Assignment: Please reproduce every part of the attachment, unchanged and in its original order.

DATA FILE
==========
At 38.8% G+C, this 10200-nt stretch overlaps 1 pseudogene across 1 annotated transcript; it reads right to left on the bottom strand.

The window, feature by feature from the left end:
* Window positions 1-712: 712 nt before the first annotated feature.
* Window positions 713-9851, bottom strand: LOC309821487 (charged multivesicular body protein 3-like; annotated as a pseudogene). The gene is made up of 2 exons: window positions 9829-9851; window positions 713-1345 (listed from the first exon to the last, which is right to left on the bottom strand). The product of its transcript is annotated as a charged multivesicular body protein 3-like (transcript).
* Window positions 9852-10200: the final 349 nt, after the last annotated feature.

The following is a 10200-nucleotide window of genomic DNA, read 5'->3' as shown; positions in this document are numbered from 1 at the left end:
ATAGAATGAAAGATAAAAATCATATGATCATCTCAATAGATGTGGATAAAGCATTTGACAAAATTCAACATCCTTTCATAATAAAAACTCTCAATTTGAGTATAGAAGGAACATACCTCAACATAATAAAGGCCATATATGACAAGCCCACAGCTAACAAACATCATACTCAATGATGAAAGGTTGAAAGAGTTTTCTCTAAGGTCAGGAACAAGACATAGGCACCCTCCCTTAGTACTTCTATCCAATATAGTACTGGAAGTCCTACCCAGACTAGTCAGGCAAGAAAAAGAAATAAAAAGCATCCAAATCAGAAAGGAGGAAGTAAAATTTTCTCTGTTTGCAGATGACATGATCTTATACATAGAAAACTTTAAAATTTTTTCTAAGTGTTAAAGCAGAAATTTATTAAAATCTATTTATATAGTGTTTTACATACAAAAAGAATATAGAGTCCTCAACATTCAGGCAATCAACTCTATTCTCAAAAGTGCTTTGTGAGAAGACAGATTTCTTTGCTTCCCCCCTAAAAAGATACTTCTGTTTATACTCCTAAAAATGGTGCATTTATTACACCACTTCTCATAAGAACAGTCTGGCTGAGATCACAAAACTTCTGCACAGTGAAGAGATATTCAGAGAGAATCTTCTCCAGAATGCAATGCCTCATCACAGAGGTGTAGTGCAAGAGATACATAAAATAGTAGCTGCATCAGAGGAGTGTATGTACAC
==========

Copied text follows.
At 38.8% G+C, this 10200-nt stretch overlaps 1 pseudogene across 1 annotated transcript; it reads right to left on the bottom strand.

The window, feature by feature from the left end:
* Window positions 1-712: 712 nt before the first annotated feature.
* Window positions 713-9851, bottom strand: LOC309821487 (charged multivesicular body protein 3-like; annotated as a pseudogene). The gene is made up of 2 exons: window positions 9829-9851; window positions 713-1345 (listed from the first exon to the last, which is right to left on the bottom strand). The product of its transcript is annotated as a charged multivesicular body protein 3-like (transcript).
* Window positions 9852-10200: the final 349 nt, after the last annotated feature.

The following is a 10200-nucleotide window of genomic DNA, read 5'->3' as shown; positions in this document are numbered from 1 at the left end:
ATAGAATGAAAGATAAAAATCATATGATCATCTCAATAGATGTGGATAAAGCATTTGACAAAATTCAACATCCTTTCATAATAAAAACTCTCAATTTGAGTATAGAAGGAACATACCTCAACATAATAAAGGCCATATATGACAAGCCCACAGCTAACAAACATCATACTCAATGATGAAAGGTTGAAAGAGTTTTCTCTAAGGTCAGGAACAAGACATAGGCACCCTCCCTTAGTACTTCTATCCAATATAGTACTGGAAGTCCTACCCAGACTAGTCAGGCAAGAAAAAGAAATAAAAAGCATCCAAATCAGAAAGGAGGAAGTAAAATTTTCTCTGTTTGCAGATGACATGATCTTATACATAGAAAACTTTAAAATTTTTTCTAAGTGTTAAAGCAGAAATTTATTAAAATCTATTTATATAGTGTTTTACATACAAAAAGAATATAGAGTCCTCAACATTCAGGCAATCAACTCTATTCTCAAAAGTGCTTTGTGAGAAGACAGATTTCTTTGCTTCCCCCCTAAAAAGATACTTCTGTTTATACTCCTAAAAATGGTGCATTTATTACACCACTTCTCATAAGAACAGTCTGGCTGAGATCACAAAACTTCTGCACAGTGAAGAGATATTCAGAGAGAATCTTCTCCAGAATGCAATGCCTCATCACAGAGGTGTAGTGCAAGAGATACATAAAATAGTAGCTGCATCAGAGGAGTGTATGTACAC